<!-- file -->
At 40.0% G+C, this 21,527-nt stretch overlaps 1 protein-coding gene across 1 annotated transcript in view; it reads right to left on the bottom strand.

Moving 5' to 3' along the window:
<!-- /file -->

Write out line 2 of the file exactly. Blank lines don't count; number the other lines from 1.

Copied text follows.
Moving 5' to 3' along the window: